Market players unconcerned at planned closure of Arkema DOP plant

25 September 2013 16:41  [Source: ICIS news]

LONDON (ICIS)--The proposed closure of specialty chemicals producer Arkema’s dioctyl phthalate (DOP) plant in Chauny, France, has prompted little concern among participants in the European DOP market, sources indicated on Wednesday.

The decision to close the facility by March 2014 with a loss of 71 jobs was announced on 20 September. Arkema cited a decline in market demand for its products and what it identified as “substantial overcapacity” in Europe.

The closure of the Chauny plant would represent the latest stage in a long-term rationalisation of DOP production capacity in Europe.

In recent years, there has been a move away from consumption of low-phthalate plasticizers such as DOP towards more environmentally-friendly compounds such as dioctyl terephthalate (DOTP).

DOP has been included in the EU Candidate List and is likely to be phased out by February 2015 under Reach legislation.

Another producer noted that many customers have already switched to other plasticizers, and said the closure of the Chauny unit would not create a shortage of DOP, as there is sufficient domestic and imported supply to meet existing demand.

A reseller said that there is no future for DOP, and the remaining European producers are likely to switch to other plasticizers in an increasingly competitive market environment.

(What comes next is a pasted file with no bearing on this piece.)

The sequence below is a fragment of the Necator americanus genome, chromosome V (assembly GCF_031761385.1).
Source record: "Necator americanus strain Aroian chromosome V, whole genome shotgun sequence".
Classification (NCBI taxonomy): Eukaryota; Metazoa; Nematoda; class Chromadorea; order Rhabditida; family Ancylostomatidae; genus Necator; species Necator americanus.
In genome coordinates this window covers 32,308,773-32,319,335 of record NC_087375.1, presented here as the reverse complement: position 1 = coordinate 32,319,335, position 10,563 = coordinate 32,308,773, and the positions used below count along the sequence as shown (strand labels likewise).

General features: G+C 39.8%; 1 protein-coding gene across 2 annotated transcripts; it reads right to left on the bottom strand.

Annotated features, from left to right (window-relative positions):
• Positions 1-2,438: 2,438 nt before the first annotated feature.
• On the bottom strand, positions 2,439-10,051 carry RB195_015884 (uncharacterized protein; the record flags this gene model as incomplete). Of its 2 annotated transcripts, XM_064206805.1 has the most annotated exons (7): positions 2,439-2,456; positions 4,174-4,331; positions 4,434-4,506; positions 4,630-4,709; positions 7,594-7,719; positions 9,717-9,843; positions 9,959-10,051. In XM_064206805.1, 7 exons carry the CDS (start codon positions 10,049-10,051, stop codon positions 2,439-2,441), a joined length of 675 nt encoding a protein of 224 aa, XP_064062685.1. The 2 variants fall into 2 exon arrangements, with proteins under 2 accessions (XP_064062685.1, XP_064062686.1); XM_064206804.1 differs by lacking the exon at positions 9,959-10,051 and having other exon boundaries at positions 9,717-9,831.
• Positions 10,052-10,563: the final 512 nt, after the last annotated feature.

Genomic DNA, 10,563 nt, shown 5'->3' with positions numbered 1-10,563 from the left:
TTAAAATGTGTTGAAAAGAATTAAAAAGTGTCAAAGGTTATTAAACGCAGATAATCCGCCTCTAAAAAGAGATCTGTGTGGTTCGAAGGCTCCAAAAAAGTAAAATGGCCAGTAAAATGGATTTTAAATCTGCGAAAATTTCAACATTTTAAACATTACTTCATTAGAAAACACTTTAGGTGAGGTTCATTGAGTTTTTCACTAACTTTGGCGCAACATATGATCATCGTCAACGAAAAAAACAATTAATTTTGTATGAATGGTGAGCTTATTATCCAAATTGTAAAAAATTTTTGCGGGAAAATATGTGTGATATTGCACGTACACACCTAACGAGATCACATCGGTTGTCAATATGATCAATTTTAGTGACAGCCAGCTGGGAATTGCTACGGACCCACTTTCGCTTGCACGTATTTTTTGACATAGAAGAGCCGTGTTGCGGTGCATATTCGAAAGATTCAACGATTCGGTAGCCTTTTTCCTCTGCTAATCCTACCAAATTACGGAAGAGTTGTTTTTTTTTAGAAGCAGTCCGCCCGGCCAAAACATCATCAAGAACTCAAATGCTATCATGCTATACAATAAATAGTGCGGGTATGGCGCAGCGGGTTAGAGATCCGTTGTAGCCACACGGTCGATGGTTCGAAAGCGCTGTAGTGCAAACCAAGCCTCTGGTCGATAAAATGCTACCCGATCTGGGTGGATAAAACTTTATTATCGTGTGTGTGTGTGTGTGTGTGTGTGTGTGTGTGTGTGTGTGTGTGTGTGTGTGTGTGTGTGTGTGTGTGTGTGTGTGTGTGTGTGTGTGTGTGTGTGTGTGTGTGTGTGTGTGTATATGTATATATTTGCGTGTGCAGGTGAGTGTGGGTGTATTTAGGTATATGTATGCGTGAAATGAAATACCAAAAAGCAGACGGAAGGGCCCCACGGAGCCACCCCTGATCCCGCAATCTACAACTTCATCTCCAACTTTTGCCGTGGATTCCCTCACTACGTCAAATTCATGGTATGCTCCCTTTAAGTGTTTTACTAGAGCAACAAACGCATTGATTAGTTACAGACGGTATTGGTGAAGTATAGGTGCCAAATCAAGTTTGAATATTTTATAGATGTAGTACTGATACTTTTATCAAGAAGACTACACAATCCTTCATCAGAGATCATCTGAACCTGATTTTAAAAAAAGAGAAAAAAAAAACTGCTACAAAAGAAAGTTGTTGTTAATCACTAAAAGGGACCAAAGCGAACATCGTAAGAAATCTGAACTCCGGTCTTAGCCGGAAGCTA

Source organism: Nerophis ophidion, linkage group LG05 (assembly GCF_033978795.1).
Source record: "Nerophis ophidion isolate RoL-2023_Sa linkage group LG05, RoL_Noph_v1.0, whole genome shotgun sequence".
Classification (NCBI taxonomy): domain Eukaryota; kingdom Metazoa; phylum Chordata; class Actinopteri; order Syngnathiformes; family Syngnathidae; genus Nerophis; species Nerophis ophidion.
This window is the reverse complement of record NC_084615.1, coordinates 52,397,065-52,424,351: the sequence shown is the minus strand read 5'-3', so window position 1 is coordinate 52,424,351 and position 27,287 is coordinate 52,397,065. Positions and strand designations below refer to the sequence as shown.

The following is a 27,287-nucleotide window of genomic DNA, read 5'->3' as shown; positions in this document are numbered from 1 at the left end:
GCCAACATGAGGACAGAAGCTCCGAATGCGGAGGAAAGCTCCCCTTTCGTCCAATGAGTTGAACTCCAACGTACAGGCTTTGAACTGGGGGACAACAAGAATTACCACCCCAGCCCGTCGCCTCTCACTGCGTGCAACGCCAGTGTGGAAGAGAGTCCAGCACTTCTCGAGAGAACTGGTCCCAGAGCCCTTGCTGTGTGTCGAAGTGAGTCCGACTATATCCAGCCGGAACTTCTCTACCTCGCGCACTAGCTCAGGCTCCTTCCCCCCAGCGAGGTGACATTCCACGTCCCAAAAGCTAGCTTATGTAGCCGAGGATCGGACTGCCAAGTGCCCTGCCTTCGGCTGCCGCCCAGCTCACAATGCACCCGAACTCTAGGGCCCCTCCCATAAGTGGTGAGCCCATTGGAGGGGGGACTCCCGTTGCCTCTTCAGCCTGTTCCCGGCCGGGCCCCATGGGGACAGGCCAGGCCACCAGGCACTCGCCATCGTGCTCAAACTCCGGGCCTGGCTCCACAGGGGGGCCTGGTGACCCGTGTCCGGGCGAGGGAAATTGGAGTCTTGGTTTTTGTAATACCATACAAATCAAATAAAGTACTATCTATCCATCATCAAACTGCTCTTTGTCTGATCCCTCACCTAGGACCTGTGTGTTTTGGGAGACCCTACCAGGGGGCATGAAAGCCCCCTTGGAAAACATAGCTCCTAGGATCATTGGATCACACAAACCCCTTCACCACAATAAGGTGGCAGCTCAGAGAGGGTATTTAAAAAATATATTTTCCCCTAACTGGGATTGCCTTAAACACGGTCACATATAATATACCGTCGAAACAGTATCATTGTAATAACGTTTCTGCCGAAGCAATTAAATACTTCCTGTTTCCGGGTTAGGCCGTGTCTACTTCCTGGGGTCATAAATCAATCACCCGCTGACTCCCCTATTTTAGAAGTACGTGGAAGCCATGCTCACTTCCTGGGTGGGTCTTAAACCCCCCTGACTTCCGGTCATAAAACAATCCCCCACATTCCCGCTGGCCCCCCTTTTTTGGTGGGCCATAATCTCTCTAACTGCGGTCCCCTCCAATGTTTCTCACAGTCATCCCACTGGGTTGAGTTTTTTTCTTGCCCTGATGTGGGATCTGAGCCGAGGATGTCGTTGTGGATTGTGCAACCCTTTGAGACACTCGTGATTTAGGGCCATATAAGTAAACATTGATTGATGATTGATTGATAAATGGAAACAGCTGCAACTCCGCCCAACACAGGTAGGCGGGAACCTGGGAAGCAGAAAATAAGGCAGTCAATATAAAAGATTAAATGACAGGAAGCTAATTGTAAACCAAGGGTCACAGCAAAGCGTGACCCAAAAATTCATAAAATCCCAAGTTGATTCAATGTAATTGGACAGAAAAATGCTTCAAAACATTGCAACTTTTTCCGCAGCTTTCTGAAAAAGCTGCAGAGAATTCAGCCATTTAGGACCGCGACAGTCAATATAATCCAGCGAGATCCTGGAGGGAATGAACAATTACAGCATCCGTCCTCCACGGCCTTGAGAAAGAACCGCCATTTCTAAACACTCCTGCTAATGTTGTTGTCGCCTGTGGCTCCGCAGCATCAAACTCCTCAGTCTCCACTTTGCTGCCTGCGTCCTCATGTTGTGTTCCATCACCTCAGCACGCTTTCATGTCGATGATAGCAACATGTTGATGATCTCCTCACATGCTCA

The Chauny site is part of Arkema’s acrylic monomers business unit, and produces material for the plasticizers and resins markets.

The site has a nameplate capacity of 70,000 tonnes/year of DOP and 90,000 tonnes/year of phthalic anhydride (PA), and also produces diethyl hexyl phthalate (DEHP) and fumaric acid.

By: Samuel Weatherlake
+44 20 8652 3214

AddThis Social Bookmark Button

For the latest chemical news, data and analysis that directly impacts your business sign up for a free trial to ICIS news - the breaking online news service for the global chemical industry.

Get the facts and analysis behind the headlines from our market leading weekly magazine: sign up to a free trial to ICIS Chemical Business.

Printer Friendly